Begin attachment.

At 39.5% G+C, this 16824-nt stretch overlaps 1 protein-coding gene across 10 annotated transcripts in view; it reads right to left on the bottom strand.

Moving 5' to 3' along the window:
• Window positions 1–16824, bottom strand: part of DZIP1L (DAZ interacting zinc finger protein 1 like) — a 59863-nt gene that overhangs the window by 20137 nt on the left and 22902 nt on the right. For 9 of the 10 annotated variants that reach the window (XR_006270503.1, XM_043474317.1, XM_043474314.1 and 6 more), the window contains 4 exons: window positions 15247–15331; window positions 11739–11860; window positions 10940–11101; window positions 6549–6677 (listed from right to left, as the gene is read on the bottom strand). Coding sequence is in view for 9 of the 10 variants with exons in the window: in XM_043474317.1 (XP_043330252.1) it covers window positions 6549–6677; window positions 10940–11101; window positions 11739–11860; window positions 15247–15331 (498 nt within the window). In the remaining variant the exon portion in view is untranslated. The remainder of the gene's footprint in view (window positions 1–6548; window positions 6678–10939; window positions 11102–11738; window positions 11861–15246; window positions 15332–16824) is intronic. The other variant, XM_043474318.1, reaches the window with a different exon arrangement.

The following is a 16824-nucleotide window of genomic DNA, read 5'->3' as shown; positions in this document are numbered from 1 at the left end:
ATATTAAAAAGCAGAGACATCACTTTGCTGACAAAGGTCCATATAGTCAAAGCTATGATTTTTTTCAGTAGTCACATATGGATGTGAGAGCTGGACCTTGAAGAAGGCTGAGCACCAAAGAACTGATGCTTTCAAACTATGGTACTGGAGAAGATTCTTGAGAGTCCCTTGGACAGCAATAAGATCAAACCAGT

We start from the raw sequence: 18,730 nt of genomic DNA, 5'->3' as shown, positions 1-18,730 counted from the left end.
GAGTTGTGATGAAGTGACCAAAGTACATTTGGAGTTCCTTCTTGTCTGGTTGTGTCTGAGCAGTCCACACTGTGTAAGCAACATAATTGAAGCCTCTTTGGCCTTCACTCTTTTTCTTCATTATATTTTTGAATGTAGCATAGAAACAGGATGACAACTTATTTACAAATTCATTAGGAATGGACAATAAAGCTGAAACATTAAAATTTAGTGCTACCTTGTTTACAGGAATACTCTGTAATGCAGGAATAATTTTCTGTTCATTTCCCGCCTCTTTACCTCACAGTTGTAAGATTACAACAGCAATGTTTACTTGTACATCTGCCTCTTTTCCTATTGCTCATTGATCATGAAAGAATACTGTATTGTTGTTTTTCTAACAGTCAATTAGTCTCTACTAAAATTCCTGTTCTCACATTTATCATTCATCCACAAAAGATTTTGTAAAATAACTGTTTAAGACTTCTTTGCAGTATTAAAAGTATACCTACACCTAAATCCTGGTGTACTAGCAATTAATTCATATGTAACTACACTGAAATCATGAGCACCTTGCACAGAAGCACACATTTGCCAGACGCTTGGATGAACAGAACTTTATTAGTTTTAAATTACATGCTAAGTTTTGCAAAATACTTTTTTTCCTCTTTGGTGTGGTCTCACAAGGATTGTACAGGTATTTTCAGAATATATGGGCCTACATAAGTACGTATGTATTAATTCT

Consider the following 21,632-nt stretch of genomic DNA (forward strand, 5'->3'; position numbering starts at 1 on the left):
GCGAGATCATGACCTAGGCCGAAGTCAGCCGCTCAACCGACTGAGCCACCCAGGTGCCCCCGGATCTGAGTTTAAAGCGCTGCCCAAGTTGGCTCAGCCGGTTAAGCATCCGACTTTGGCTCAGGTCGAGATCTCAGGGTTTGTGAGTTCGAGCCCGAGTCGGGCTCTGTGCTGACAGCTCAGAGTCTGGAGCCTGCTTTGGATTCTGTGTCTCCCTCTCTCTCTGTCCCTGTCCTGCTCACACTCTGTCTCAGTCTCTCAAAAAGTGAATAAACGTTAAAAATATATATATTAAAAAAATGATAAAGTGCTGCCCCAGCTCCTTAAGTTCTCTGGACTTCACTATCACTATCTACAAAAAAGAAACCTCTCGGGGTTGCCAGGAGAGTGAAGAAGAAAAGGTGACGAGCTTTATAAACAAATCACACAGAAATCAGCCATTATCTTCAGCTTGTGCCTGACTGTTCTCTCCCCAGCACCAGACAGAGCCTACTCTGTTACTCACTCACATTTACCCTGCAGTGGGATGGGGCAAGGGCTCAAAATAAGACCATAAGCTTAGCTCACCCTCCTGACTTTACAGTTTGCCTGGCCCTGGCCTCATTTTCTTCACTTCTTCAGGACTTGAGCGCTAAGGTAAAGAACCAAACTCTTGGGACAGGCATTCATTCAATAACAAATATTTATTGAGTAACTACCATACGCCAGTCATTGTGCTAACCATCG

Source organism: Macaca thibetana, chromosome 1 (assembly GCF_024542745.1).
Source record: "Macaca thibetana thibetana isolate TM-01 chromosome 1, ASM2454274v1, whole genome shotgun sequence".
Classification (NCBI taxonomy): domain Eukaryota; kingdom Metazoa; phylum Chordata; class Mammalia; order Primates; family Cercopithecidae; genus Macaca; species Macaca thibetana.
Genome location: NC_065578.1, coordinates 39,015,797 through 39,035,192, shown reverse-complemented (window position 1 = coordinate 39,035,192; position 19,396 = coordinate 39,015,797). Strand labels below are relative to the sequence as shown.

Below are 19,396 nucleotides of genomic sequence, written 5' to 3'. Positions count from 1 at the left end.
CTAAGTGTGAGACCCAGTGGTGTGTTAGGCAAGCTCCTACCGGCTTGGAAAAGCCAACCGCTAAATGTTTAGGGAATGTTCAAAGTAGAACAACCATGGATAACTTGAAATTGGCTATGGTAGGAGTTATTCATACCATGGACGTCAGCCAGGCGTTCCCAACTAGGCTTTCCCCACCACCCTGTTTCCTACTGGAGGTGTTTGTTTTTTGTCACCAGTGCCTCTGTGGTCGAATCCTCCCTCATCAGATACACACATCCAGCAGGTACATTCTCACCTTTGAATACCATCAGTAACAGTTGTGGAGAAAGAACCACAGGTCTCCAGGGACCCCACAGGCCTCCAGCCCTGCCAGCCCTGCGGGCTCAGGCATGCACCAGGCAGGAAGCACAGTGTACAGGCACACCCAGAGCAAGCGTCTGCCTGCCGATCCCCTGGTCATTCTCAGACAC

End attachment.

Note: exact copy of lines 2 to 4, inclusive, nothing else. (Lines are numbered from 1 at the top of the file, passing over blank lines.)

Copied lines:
Moving 5' to 3' along the window:
• Window positions 1–16824, bottom strand: part of DZIP1L (DAZ interacting zinc finger protein 1 like) — a 59863-nt gene that overhangs the window by 20137 nt on the left and 22902 nt on the right. For 9 of the 10 annotated variants that reach the window (XR_006270503.1, XM_043474317.1, XM_043474314.1 and 6 more), the window contains 4 exons: window positions 15247–15331; window positions 11739–11860; window positions 10940–11101; window positions 6549–6677 (listed from right to left, as the gene is read on the bottom strand). Coding sequence is in view for 9 of the 10 variants with exons in the window: in XM_043474317.1 (XP_043330252.1) it covers window positions 6549–6677; window positions 10940–11101; window positions 11739–11860; window positions 15247–15331 (498 nt within the window). In the remaining variant the exon portion in view is untranslated. The remainder of the gene's footprint in view (window positions 1–6548; window positions 6678–10939; window positions 11102–11738; window positions 11861–15246; window positions 15332–16824) is intronic. The other variant, XM_043474318.1, reaches the window with a different exon arrangement.

The following is a 16824-nucleotide window of genomic DNA, read 5'->3' as shown; positions in this document are numbered from 1 at the left end: